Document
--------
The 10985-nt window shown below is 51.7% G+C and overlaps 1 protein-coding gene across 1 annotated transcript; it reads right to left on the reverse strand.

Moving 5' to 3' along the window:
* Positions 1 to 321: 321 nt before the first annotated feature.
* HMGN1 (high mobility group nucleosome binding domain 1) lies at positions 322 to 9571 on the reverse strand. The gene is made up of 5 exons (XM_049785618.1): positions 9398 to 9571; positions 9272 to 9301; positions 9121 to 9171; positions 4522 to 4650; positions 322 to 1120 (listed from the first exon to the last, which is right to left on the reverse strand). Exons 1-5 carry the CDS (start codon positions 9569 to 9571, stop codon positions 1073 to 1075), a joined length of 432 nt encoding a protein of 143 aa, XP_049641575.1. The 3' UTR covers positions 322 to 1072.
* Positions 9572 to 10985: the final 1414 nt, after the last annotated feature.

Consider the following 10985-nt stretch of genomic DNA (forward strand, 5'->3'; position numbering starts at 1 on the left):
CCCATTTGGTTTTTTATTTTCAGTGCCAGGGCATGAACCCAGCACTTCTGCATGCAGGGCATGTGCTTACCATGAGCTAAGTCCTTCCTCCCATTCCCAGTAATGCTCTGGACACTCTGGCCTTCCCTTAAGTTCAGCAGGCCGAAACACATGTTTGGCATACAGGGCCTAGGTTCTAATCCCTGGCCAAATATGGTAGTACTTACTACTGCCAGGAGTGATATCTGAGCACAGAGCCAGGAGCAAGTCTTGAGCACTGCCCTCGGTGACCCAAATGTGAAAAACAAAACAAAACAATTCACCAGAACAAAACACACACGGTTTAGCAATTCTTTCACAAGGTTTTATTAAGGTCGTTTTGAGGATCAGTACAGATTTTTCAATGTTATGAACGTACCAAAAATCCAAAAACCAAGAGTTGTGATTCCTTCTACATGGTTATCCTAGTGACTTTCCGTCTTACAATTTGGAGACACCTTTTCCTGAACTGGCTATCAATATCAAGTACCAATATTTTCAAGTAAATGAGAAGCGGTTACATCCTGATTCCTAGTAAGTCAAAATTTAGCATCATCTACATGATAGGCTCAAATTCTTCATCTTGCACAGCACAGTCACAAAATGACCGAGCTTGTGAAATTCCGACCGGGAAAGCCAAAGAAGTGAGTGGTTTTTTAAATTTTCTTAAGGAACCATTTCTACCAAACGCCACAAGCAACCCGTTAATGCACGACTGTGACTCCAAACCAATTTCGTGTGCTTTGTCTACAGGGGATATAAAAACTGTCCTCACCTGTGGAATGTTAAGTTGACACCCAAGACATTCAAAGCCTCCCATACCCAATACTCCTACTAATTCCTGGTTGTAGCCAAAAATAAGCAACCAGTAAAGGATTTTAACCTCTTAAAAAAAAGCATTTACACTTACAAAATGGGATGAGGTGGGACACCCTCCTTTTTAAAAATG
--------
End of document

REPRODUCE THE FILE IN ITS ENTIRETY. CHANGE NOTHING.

The 10985-nt window shown below is 51.7% G+C and overlaps 1 protein-coding gene across 1 annotated transcript; it reads right to left on the reverse strand.

Moving 5' to 3' along the window:
* Positions 1 to 321: 321 nt before the first annotated feature.
* HMGN1 (high mobility group nucleosome binding domain 1) lies at positions 322 to 9571 on the reverse strand. The gene is made up of 5 exons (XM_049785618.1): positions 9398 to 9571; positions 9272 to 9301; positions 9121 to 9171; positions 4522 to 4650; positions 322 to 1120 (listed from the first exon to the last, which is right to left on the reverse strand). Exons 1-5 carry the CDS (start codon positions 9569 to 9571, stop codon positions 1073 to 1075), a joined length of 432 nt encoding a protein of 143 aa, XP_049641575.1. The 3' UTR covers positions 322 to 1072.
* Positions 9572 to 10985: the final 1414 nt, after the last annotated feature.

Consider the following 10985-nt stretch of genomic DNA (forward strand, 5'->3'; position numbering starts at 1 on the left):
CCCATTTGGTTTTTTATTTTCAGTGCCAGGGCATGAACCCAGCACTTCTGCATGCAGGGCATGTGCTTACCATGAGCTAAGTCCTTCCTCCCATTCCCAGTAATGCTCTGGACACTCTGGCCTTCCCTTAAGTTCAGCAGGCCGAAACACATGTTTGGCATACAGGGCCTAGGTTCTAATCCCTGGCCAAATATGGTAGTACTTACTACTGCCAGGAGTGATATCTGAGCACAGAGCCAGGAGCAAGTCTTGAGCACTGCCCTCGGTGACCCAAATGTGAAAAACAAAACAAAACAATTCACCAGAACAAAACACACACGGTTTAGCAATTCTTTCACAAGGTTTTATTAAGGTCGTTTTGAGGATCAGTACAGATTTTTCAATGTTATGAACGTACCAAAAATCCAAAAACCAAGAGTTGTGATTCCTTCTACATGGTTATCCTAGTGACTTTCCGTCTTACAATTTGGAGACACCTTTTCCTGAACTGGCTATCAATATCAAGTACCAATATTTTCAAGTAAATGAGAAGCGGTTACATCCTGATTCCTAGTAAGTCAAAATTTAGCATCATCTACATGATAGGCTCAAATTCTTCATCTTGCACAGCACAGTCACAAAATGACCGAGCTTGTGAAATTCCGACCGGGAAAGCCAAAGAAGTGAGTGGTTTTTTAAATTTTCTTAAGGAACCATTTCTACCAAACGCCACAAGCAACCCGTTAATGCACGACTGTGACTCCAAACCAATTTCGTGTGCTTTGTCTACAGGGGATATAAAAACTGTCCTCACCTGTGGAATGTTAAGTTGACACCCAAGACATTCAAAGCCTCCCATACCCAATACTCCTACTAATTCCTGGTTGTAGCCAAAAATAAGCAACCAGTAAAGGATTTTAACCTCTTAAAAAAAAGCATTTACACTTACAAAATGGGATGAGGTGGGACACCCTCCTTTTTAAAAATG